Monday, May 09, 2005

Wireless in Bangalore 

As some readers here might know, I'm currently in Bangalore, India, to see the recent boom firsthand, but also to give talks to some schools in the south. So here's my first dispatch, on my wireless trials and tribulations. First, I'm staying with good friend Madanmohan Rao in Koramangala 3, which has a spectacular 7th floor view towards the north, with the lake in the distance. On the way here from the airport, I saw the offices of Yahoo, Reuters and Dell. Sparkling nice complexes, but adjacent to dusty and rocky roads, with an occasional cow or goat wandering around. Folks I've met so far said that's a big Achilles heel here - infrastructure is not well developed, and with contracts being abandoned halfway because of either government elections shifting favored contractors or money problems with price of steel or other materials. Zoning is also haphazard, so an old apartment block sits next to a high tech glass cube building next to an abandoned concrete skeleton.

For one week's travel, I wanted a mobile phone number. Easiest way was to buy a prepaid SIM chip for a GSM phone, and pop it in. Three main operators Hutch (Hutchison), Airtel and Spice were available. (Reliance, a CDMA operator, doesn't use a SIM chip system.) Now I'm used to prepaid SIM chips in Hong Kong and China. For HK, they give them out nearly like breath mints. You can pay HK $98, no ID, no questions, pop it in, working within minutes. China is not much different, though on the "books" they're supposed to ask for ID. None of the SIM chip sellers actually asks for it.

I never realized it would be such an ordeal in India. Airtel was our first option, at a Nokia store in town. They required a passport photo, copy of my passport, where I was staying. Fortunately I always carry two photos of myself in my wallet for situations like these. But then they needed a cosigner of someone living in India, including proof of this person being a resident. On top of this, the card would not be activated until 7pm, when a representative of Airtel would zip by and pick up all application forms from the store. Even with all this, we bough the card, Madan went to get ID as my cosigner. But when we came back an hour later, the representatives said his apartment residence card and his current postpaid Airtel bill wasn't enough. They needed "harder" evidence. Flummoxed, we demanded a refund, so we got our 450 rupees (about US $10) back.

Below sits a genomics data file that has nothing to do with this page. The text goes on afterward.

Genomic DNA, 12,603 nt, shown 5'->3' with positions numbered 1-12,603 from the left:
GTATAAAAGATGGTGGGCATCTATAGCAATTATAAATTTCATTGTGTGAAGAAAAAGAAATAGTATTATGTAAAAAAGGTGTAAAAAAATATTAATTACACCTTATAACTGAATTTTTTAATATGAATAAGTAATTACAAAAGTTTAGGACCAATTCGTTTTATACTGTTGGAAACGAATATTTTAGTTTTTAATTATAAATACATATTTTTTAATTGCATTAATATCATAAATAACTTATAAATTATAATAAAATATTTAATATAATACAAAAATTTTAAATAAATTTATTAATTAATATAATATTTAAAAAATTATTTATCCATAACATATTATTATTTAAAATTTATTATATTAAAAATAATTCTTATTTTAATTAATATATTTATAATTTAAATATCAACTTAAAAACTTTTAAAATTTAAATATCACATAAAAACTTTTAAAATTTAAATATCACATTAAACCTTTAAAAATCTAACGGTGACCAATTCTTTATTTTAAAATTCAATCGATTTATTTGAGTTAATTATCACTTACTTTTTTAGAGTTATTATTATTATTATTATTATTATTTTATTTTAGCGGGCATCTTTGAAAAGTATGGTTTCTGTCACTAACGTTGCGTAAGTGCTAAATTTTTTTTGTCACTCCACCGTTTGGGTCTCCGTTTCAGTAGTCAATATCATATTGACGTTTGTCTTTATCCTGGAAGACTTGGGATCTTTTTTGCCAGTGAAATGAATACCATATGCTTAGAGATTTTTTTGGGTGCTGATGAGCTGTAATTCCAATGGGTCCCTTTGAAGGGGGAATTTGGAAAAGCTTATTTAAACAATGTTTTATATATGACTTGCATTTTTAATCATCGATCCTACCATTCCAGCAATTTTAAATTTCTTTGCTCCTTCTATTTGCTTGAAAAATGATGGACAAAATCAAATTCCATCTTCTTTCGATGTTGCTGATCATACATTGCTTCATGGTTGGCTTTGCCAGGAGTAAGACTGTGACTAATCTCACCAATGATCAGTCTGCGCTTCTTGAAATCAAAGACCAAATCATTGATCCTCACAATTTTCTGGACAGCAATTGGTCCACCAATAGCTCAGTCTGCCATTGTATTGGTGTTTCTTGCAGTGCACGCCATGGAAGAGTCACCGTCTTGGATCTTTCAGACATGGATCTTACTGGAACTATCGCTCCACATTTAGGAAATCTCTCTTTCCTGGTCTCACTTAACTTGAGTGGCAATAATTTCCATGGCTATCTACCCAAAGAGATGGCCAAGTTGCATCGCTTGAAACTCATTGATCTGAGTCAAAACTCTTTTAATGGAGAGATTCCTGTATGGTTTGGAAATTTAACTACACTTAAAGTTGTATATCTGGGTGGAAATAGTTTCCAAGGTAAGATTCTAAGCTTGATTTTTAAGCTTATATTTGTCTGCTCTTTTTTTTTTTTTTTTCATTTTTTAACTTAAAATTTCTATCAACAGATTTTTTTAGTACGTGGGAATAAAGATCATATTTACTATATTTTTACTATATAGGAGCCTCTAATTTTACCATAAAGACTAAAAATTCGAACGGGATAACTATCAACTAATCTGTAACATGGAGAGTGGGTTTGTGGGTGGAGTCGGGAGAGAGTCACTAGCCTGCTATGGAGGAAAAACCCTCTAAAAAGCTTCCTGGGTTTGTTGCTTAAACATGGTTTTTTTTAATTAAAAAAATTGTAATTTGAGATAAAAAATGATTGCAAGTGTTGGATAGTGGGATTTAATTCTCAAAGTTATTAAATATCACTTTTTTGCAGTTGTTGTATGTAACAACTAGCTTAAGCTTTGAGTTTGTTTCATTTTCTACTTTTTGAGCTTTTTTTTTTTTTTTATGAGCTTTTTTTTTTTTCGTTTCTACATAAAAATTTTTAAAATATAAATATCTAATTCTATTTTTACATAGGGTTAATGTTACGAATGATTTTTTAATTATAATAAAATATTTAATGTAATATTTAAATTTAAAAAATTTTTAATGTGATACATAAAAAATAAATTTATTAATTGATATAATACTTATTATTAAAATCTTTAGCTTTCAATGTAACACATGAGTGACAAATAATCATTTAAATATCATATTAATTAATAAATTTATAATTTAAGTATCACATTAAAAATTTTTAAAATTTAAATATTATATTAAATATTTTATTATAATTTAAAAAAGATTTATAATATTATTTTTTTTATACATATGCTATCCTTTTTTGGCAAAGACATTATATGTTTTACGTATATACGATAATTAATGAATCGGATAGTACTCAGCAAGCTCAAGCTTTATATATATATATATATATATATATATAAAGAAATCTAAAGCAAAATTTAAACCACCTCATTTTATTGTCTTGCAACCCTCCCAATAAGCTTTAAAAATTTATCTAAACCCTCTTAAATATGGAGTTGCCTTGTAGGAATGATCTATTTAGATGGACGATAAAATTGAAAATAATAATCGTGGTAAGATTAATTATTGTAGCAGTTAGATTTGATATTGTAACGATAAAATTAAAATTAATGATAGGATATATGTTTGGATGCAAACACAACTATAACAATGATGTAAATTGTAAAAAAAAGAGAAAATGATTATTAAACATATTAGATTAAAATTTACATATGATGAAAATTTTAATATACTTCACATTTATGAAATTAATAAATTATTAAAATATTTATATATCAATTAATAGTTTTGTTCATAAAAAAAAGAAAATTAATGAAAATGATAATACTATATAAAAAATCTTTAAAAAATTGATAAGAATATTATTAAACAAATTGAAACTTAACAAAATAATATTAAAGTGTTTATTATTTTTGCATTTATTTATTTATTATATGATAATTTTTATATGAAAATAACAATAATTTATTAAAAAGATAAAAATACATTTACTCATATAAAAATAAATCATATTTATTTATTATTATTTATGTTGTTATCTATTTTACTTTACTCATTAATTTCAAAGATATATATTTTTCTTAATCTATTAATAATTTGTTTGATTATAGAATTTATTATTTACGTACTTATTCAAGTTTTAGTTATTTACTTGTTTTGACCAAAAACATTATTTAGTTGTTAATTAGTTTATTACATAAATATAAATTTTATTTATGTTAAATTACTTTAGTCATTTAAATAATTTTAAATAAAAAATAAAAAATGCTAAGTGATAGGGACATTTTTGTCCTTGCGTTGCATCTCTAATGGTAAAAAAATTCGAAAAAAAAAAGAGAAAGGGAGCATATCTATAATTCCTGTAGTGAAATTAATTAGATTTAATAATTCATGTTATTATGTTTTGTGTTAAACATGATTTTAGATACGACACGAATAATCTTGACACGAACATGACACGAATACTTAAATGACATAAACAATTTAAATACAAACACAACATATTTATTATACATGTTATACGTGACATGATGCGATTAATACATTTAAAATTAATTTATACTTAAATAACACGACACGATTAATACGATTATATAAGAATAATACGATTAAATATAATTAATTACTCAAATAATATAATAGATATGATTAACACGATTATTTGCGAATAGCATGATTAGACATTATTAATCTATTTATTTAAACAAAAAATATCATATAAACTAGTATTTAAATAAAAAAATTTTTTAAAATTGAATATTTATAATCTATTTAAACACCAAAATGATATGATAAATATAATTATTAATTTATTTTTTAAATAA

Next stop was Airtel's official office, because certainly service would be better there. No. They required the same type of proof, and even worse, they could only activate it in four days! Four days? This is the actual Airtel office, and it would take longer than a reseller? Yes, they said it was indeed the case.

So next stop that evening was for a Nokia store to buy a Hutch account. They said it would be activated right away. Now at least they didn't need the ID and information for a cosigner. My passport and a photo was enough. But they had no paper copier machine. So I had a photocopy of the passport, but not of the India visa which they required! So off we went, no SIM card. We passed a Hutch store, but right as it was closing. The kind sir there could not sell us a card, but was willing to make a photocopy of the India visa that would could bring back to the Nokia store to complete the paperwork. Good man. Copy made, we went back to the Nokia store, and after a whole day's saga, we finally got a Hutch prepaid SIM card, working right away.

The upside to this is that the rates are quite inexpensive, and from what I've seen, the same as postpaid (0.5 rupee per SMS). At a meeting the next day, the CEO of a mobile gaming company said that 75% of mobile users in India are prepaid, largely due to unreliable information (or none at all) about credit ratings for users.

Mobile coverage is quite good, though it still managed to drop out a few times on the road between Bangalore and Mysore. Still, it's no worse than the US, and probably better.

Next time: Why Indian tourists don't have cameras...